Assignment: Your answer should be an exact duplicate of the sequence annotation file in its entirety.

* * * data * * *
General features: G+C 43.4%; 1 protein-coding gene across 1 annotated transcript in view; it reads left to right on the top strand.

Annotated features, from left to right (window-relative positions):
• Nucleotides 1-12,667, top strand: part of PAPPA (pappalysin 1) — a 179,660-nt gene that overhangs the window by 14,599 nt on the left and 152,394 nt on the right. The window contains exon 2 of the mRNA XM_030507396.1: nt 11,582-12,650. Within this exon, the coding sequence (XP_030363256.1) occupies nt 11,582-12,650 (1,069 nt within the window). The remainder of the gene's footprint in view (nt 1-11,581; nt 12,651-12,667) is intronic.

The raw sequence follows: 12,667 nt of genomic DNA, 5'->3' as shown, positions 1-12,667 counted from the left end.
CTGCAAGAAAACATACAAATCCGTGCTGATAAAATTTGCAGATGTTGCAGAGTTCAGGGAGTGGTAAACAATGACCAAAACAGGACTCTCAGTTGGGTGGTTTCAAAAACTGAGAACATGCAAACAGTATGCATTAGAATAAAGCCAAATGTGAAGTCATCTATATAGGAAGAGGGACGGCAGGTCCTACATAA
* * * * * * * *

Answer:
General features: G+C 43.4%; 1 protein-coding gene across 1 annotated transcript in view; it reads left to right on the top strand.

Annotated features, from left to right (window-relative positions):
• Nucleotides 1-12,667, top strand: part of PAPPA (pappalysin 1) — a 179,660-nt gene that overhangs the window by 14,599 nt on the left and 152,394 nt on the right. The window contains exon 2 of the mRNA XM_030507396.1: nt 11,582-12,650. Within this exon, the coding sequence (XP_030363256.1) occupies nt 11,582-12,650 (1,069 nt within the window). The remainder of the gene's footprint in view (nt 1-11,581; nt 12,651-12,667) is intronic.

The raw sequence follows: 12,667 nt of genomic DNA, 5'->3' as shown, positions 1-12,667 counted from the left end.
CTGCAAGAAAACATACAAATCCGTGCTGATAAAATTTGCAGATGTTGCAGAGTTCAGGGAGTGGTAAACAATGACCAAAACAGGACTCTCAGTTGGGTGGTTTCAAAAACTGAGAACATGCAAACAGTATGCATTAGAATAAAGCCAAATGTGAAGTCATCTATATAGGAAGAGGGACGGCAGGTCCTACATAA